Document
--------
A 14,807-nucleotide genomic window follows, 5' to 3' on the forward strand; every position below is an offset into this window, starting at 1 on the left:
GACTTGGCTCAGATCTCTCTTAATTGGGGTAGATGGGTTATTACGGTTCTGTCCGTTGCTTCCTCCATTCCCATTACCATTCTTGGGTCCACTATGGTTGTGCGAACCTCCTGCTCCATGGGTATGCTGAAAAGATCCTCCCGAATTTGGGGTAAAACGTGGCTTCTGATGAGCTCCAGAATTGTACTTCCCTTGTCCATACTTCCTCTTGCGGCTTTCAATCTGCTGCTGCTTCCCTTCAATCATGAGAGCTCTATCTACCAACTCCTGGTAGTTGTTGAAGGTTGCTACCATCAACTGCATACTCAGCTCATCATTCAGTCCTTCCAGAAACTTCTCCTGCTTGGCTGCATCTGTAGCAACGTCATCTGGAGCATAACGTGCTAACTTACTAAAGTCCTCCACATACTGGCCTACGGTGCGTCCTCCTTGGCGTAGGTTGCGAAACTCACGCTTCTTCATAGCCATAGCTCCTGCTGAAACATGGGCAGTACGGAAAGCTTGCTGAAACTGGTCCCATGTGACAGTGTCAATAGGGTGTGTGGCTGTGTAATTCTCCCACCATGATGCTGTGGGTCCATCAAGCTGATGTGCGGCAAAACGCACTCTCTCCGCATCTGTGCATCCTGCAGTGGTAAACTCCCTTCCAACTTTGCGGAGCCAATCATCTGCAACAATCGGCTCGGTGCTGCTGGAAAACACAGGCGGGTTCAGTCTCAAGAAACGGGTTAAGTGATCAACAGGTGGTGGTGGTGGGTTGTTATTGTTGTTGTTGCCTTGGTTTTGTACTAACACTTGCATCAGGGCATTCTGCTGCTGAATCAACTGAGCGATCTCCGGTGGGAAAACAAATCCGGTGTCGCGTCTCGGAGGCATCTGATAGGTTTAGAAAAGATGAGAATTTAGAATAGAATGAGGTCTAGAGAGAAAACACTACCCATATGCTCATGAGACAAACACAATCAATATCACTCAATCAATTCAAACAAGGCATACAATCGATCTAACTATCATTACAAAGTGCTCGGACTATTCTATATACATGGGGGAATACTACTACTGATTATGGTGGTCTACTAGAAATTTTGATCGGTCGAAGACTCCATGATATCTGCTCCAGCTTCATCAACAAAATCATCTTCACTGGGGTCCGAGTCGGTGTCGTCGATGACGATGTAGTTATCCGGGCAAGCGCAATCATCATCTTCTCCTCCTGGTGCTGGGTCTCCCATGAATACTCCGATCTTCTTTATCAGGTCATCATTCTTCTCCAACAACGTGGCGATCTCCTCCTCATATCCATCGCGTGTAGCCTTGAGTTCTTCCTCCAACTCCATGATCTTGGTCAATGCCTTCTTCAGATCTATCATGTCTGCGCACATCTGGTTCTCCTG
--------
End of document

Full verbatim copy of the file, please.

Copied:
A 14,807-nucleotide genomic window follows, 5' to 3' on the forward strand; every position below is an offset into this window, starting at 1 on the left:
GACTTGGCTCAGATCTCTCTTAATTGGGGTAGATGGGTTATTACGGTTCTGTCCGTTGCTTCCTCCATTCCCATTACCATTCTTGGGTCCACTATGGTTGTGCGAACCTCCTGCTCCATGGGTATGCTGAAAAGATCCTCCCGAATTTGGGGTAAAACGTGGCTTCTGATGAGCTCCAGAATTGTACTTCCCTTGTCCATACTTCCTCTTGCGGCTTTCAATCTGCTGCTGCTTCCCTTCAATCATGAGAGCTCTATCTACCAACTCCTGGTAGTTGTTGAAGGTTGCTACCATCAACTGCATACTCAGCTCATCATTCAGTCCTTCCAGAAACTTCTCCTGCTTGGCTGCATCTGTAGCAACGTCATCTGGAGCATAACGTGCTAACTTACTAAAGTCCTCCACATACTGGCCTACGGTGCGTCCTCCTTGGCGTAGGTTGCGAAACTCACGCTTCTTCATAGCCATAGCTCCTGCTGAAACATGGGCAGTACGGAAAGCTTGCTGAAACTGGTCCCATGTGACAGTGTCAATAGGGTGTGTGGCTGTGTAATTCTCCCACCATGATGCTGTGGGTCCATCAAGCTGATGTGCGGCAAAACGCACTCTCTCCGCATCTGTGCATCCTGCAGTGGTAAACTCCCTTCCAACTTTGCGGAGCCAATCATCTGCAACAATCGGCTCGGTGCTGCTGGAAAACACAGGCGGGTTCAGTCTCAAGAAACGGGTTAAGTGATCAACAGGTGGTGGTGGTGGGTTGTTATTGTTGTTGTTGCCTTGGTTTTGTACTAACACTTGCATCAGGGCATTCTGCTGCTGAATCAACTGAGCGATCTCCGGTGGGAAAACAAATCCGGTGTCGCGTCTCGGAGGCATCTGATAGGTTTAGAAAAGATGAGAATTTAGAATAGAATGAGGTCTAGAGAGAAAACACTACCCATATGCTCATGAGACAAACACAATCAATATCACTCAATCAATTCAAACAAGGCATACAATCGATCTAACTATCATTACAAAGTGCTCGGACTATTCTATATACATGGGGGAATACTACTACTGATTATGGTGGTCTACTAGAAATTTTGATCGGTCGAAGACTCCATGATATCTGCTCCAGCTTCATCAACAAAATCATCTTCACTGGGGTCCGAGTCGGTGTCGTCGATGACGATGTAGTTATCCGGGCAAGCGCAATCATCATCTTCTCCTCCTGGTGCTGGGTCTCCCATGAATACTCCGATCTTCTTTATCAGGTCATCATTCTTCTCCAACAACGTGGCGATCTCCTCCTCATATCCATCGCGTGTAGCCTTGAGTTCTTCCTCCAACTCCATGATCTTGGTCAATGCCTTCTTCAGATCTATCATGTCTGCGCACATCTGGTTCTCCTG